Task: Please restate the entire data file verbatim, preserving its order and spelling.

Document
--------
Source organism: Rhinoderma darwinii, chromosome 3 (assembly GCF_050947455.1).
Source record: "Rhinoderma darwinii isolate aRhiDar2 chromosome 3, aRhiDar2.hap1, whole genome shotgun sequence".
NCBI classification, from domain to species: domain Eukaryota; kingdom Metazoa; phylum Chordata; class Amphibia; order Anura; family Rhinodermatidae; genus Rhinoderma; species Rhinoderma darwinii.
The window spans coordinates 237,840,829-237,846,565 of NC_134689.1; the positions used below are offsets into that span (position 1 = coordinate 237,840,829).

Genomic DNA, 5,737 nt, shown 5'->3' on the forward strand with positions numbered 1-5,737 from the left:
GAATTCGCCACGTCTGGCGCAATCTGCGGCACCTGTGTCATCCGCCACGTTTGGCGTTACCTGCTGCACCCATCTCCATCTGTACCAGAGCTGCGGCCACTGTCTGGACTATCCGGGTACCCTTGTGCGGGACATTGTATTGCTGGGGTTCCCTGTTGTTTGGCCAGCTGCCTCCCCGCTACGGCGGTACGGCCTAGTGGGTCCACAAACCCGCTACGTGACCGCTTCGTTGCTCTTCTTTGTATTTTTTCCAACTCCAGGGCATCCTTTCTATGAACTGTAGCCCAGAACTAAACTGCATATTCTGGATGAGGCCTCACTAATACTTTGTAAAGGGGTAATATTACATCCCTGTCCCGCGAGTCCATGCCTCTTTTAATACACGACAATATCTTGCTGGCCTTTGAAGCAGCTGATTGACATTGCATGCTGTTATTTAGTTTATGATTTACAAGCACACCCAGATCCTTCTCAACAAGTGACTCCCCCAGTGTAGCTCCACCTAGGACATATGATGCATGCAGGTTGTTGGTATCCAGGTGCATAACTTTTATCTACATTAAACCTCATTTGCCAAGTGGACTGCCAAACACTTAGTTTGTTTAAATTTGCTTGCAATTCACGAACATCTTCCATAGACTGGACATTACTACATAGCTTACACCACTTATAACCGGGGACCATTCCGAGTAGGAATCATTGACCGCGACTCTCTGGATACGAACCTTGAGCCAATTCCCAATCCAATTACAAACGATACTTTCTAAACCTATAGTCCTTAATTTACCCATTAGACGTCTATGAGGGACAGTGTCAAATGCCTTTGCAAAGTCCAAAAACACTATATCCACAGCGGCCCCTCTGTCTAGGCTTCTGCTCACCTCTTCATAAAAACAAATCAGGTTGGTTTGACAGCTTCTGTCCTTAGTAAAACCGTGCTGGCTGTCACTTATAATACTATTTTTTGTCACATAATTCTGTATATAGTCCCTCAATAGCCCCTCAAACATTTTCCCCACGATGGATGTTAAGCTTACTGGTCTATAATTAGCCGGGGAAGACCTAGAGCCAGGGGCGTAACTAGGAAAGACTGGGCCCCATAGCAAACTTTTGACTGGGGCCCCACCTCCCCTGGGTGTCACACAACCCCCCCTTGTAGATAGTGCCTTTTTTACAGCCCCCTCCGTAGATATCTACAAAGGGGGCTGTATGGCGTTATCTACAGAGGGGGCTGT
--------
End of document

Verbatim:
Source organism: Rhinoderma darwinii, chromosome 3 (assembly GCF_050947455.1).
Source record: "Rhinoderma darwinii isolate aRhiDar2 chromosome 3, aRhiDar2.hap1, whole genome shotgun sequence".
NCBI classification, from domain to species: domain Eukaryota; kingdom Metazoa; phylum Chordata; class Amphibia; order Anura; family Rhinodermatidae; genus Rhinoderma; species Rhinoderma darwinii.
The window spans coordinates 237,840,829-237,846,565 of NC_134689.1; the positions used below are offsets into that span (position 1 = coordinate 237,840,829).

Genomic DNA, 5,737 nt, shown 5'->3' on the forward strand with positions numbered 1-5,737 from the left:
GAATTCGCCACGTCTGGCGCAATCTGCGGCACCTGTGTCATCCGCCACGTTTGGCGTTACCTGCTGCACCCATCTCCATCTGTACCAGAGCTGCGGCCACTGTCTGGACTATCCGGGTACCCTTGTGCGGGACATTGTATTGCTGGGGTTCCCTGTTGTTTGGCCAGCTGCCTCCCCGCTACGGCGGTACGGCCTAGTGGGTCCACAAACCCGCTACGTGACCGCTTCGTTGCTCTTCTTTGTATTTTTTCCAACTCCAGGGCATCCTTTCTATGAACTGTAGCCCAGAACTAAACTGCATATTCTGGATGAGGCCTCACTAATACTTTGTAAAGGGGTAATATTACATCCCTGTCCCGCGAGTCCATGCCTCTTTTAATACACGACAATATCTTGCTGGCCTTTGAAGCAGCTGATTGACATTGCATGCTGTTATTTAGTTTATGATTTACAAGCACACCCAGATCCTTCTCAACAAGTGACTCCCCCAGTGTAGCTCCACCTAGGACATATGATGCATGCAGGTTGTTGGTATCCAGGTGCATAACTTTTATCTACATTAAACCTCATTTGCCAAGTGGACTGCCAAACACTTAGTTTGTTTAAATTTGCTTGCAATTCACGAACATCTTCCATAGACTGGACATTACTACATAGCTTACACCACTTATAACCGGGGACCATTCCGAGTAGGAATCATTGACCGCGACTCTCTGGATACGAACCTTGAGCCAATTCCCAATCCAATTACAAACGATACTTTCTAAACCTATAGTCCTTAATTTACCCATTAGACGTCTATGAGGGACAGTGTCAAATGCCTTTGCAAAGTCCAAAAACACTATATCCACAGCGGCCCCTCTGTCTAGGCTTCTGCTCACCTCTTCATAAAAACAAATCAGGTTGGTTTGACAGCTTCTGTCCTTAGTAAAACCGTGCTGGCTGTCACTTATAATACTATTTTTTGTCACATAATTCTGTATATAGTCCCTCAATAGCCCCTCAAACATTTTCCCCACGATGGATGTTAAGCTTACTGGTCTATAATTAGCCGGGGAAGACCTAGAGCCAGGGGCGTAACTAGGAAAGACTGGGCCCCATAGCAAACTTTTGACTGGGGCCCCACCTCCCCTGGGTGTCACACAACCCCCCCTTGTAGATAGTGCCTTTTTTACAGCCCCCTCCGTAGATATCTACAAAGGGGGCTGTATGGCGTTATCTACAGAGGGGGCTGT